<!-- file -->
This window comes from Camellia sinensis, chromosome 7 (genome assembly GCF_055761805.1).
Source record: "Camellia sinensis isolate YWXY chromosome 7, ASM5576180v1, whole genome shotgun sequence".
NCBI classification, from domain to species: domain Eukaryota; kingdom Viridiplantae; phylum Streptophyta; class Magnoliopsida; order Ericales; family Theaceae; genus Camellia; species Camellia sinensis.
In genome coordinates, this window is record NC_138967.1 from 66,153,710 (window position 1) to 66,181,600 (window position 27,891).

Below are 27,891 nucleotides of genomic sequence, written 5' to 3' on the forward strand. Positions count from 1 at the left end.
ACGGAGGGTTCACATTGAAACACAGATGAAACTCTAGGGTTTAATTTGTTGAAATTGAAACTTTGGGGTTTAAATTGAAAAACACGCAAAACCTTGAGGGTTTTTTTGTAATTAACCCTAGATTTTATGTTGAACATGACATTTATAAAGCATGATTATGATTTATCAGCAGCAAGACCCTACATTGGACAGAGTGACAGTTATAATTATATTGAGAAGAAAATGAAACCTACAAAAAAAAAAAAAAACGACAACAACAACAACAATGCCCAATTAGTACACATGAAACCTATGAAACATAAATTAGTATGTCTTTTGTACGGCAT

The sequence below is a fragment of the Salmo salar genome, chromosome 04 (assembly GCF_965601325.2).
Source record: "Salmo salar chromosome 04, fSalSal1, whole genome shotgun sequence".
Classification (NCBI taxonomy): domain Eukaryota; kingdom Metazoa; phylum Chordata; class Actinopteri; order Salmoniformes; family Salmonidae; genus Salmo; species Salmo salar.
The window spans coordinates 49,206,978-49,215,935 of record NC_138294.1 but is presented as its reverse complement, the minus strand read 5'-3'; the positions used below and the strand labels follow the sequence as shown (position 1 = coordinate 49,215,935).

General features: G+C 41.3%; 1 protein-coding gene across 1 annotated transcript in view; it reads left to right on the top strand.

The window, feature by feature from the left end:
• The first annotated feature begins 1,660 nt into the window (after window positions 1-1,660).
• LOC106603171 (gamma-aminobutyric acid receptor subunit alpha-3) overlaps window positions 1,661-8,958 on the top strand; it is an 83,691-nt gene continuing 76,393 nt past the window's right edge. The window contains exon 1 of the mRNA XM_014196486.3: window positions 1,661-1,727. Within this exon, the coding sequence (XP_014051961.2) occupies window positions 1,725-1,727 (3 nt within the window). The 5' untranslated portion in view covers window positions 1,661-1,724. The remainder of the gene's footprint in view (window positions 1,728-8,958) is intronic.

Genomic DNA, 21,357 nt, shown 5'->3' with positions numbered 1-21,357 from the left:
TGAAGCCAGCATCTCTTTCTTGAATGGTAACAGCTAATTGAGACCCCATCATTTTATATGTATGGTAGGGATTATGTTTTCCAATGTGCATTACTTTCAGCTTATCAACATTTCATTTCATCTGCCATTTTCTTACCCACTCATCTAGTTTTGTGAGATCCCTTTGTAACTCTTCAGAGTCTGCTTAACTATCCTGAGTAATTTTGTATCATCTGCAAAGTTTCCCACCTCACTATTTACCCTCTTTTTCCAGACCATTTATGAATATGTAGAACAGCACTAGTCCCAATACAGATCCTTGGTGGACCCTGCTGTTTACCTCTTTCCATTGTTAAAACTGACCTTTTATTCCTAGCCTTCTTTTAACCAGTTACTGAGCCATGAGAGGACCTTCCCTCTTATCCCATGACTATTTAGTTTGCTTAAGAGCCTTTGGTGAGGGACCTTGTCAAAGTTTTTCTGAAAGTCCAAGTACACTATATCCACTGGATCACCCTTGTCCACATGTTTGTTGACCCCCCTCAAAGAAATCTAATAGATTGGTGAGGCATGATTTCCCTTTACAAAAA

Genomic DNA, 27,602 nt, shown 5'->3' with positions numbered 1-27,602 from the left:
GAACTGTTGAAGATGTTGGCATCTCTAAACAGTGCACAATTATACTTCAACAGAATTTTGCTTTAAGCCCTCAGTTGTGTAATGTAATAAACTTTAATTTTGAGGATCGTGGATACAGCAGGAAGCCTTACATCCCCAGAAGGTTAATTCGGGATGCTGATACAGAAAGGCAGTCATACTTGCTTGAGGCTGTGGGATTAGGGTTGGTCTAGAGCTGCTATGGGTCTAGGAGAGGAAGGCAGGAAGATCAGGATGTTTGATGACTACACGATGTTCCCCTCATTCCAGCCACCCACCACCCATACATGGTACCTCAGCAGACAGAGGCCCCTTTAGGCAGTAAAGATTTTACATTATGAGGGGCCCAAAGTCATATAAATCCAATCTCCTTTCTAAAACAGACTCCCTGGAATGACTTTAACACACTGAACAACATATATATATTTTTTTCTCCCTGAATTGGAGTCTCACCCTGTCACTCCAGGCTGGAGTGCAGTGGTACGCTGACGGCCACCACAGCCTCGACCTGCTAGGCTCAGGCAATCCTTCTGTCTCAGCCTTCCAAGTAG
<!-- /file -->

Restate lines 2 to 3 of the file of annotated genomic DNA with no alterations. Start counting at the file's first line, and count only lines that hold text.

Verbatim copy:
Source record: "Camellia sinensis isolate YWXY chromosome 7, ASM5576180v1, whole genome shotgun sequence".
NCBI classification, from domain to species: domain Eukaryota; kingdom Viridiplantae; phylum Streptophyta; class Magnoliopsida; order Ericales; family Theaceae; genus Camellia; species Camellia sinensis.